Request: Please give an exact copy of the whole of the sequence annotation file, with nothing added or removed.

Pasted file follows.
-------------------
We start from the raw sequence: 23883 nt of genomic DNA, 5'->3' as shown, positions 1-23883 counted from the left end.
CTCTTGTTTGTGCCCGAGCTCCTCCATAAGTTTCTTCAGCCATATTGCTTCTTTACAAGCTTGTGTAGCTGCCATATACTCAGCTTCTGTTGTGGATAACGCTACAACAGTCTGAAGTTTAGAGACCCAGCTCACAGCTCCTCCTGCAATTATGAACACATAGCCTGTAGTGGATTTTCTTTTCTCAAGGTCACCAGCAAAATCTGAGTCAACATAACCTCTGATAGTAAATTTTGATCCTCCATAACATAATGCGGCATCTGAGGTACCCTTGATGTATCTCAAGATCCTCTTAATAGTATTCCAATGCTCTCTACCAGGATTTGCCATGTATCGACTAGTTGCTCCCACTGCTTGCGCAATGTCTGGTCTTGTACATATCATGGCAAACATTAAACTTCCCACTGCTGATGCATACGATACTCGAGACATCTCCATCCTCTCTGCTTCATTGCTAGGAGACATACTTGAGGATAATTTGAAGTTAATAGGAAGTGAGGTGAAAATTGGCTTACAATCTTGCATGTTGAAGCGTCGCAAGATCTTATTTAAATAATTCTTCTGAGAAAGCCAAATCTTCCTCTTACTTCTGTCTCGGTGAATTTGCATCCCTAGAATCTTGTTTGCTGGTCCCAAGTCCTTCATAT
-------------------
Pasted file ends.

We start from the raw sequence: 23883 nt of genomic DNA, 5'->3' as shown, positions 1-23883 counted from the left end.
CTCTTGTTTGTGCCCGAGCTCCTCCATAAGTTTCTTCAGCCATATTGCTTCTTTACAAGCTTGTGTAGCTGCCATATACTCAGCTTCTGTTGTGGATAACGCTACAACAGTCTGAAGTTTAGAGACCCAGCTCACAGCTCCTCCTGCAATTATGAACACATAGCCTGTAGTGGATTTTCTTTTCTCAAGGTCACCAGCAAAATCTGAGTCAACATAACCTCTGATAGTAAATTTTGATCCTCCATAACATAATGCGGCATCTGAGGTACCCTTGATGTATCTCAAGATCCTCTTAATAGTATTCCAATGCTCTCTACCAGGATTTGCCATGTATCGACTAGTTGCTCCCACTGCTTGCGCAATGTCTGGTCTTGTACATATCATGGCAAACATTAAACTTCCCACTGCTGATGCATACGATACTCGAGACATCTCCATCCTCTCTGCTTCATTGCTAGGAGACATACTTGAGGATAATTTGAAGTTAATAGGAAGTGAGGTGAAAATTGGCTTACAATCTTGCATGTTGAAGCGTCGCAAGATCTTATTTAAATAATTCTTCTGAGAAAGCCAAATCTTCCTCTTACTTCTGTCTCGGTGAATTTGCATCCCTAGAATCTTGTTTGCTGGTCCCAAGTCCTTCATAT